The mission of the Charlotte Iris Society (CIS) is to organize and disseminate knowledge of the genus Iris, while fostering its preservation, enjoyment and continued development. The CIS welcomes all people.
Iris was a goddess in ancient Greek mythology. She served as messenger from the gods to mortals. Iris was also the goddess of the rainbow; iris in Greek means rainbow. When she had a message to deliver, the goddess Iris traveled to earth on a rainbow. Wherever she stepped beautiful, colorful flowers bloomed.
Greek mythology also maintain that the goddess Iris guided dead women to their final resting place. Today, in Greece, one might still see purple irises planted on female graves.
In the 1460’s B.C., an Egyptian King, and avid gardener, conquered Syria and brought irises back to his own gardens. In the Middle Ages, the purple (or dark blue) iris became a symbol of royalty, especially for the French Monarchy. The shape of the iris gave rise to the fleur-de-lis symbol which was featured in architecture and on heraldry items such as shields and coats-of-arms. Fleur-de-lis is the national flower of France. Records suggest irises were brought to North America by 17th century European settlers who planted them in Virginia.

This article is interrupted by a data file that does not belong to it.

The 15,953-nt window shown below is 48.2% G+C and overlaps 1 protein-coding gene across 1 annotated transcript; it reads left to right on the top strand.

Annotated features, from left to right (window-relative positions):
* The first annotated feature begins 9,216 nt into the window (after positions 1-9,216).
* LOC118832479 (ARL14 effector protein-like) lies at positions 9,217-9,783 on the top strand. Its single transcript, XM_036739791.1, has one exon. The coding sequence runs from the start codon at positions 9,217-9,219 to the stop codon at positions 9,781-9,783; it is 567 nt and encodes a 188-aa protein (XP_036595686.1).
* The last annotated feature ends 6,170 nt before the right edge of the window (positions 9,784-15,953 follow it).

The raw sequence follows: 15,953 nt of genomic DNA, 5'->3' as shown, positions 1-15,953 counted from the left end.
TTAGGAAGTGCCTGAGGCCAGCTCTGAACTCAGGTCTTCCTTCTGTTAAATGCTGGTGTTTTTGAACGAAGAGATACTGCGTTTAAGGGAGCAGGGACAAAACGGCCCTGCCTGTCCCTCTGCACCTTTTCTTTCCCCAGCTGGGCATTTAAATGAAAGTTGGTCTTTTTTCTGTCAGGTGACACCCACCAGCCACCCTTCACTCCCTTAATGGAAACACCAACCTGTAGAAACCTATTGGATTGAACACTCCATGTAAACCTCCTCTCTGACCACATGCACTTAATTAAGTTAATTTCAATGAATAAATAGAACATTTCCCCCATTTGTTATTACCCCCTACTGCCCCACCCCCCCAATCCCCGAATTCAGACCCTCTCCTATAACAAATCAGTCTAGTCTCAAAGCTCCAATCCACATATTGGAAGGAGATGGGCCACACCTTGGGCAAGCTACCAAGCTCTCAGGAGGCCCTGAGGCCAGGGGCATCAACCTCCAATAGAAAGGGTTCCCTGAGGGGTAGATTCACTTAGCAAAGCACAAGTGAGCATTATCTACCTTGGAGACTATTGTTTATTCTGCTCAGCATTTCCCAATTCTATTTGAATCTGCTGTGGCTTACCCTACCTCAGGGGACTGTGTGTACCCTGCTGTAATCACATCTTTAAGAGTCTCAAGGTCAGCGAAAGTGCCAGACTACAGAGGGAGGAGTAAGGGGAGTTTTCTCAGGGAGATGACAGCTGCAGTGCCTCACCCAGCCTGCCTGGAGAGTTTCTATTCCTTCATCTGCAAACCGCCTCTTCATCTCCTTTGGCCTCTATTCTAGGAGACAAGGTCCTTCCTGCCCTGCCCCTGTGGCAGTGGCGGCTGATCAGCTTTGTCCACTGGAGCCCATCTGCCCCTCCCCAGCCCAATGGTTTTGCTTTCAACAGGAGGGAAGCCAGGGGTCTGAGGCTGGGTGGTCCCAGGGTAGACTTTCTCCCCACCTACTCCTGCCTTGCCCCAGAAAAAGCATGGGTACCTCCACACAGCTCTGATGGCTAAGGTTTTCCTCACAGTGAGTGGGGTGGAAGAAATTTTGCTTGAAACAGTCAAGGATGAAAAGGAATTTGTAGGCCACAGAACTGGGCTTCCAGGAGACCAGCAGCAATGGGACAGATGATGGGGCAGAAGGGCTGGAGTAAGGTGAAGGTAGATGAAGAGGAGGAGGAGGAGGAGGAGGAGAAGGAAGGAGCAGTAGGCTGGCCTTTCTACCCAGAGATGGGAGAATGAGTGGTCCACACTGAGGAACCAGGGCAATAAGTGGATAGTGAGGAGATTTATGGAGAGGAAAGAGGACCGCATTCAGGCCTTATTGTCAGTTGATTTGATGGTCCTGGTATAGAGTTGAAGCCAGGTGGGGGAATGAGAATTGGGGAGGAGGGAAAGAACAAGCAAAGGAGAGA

As a flower, iris can mean: wisdom, hope, faith, purity, trust, courage, passion, royalty, depending on the flower color. There are over 260 different iris species today with thousands of varieties. They are versatile flowers that can range from 2 inches to 6 feet tall. Irises can bloom from early spring to summer; some irises will re-bloom in fall. They can be grown in arid conditions, as well as in meadows or in wetlands. Iris are available in a “rainbow” of colors.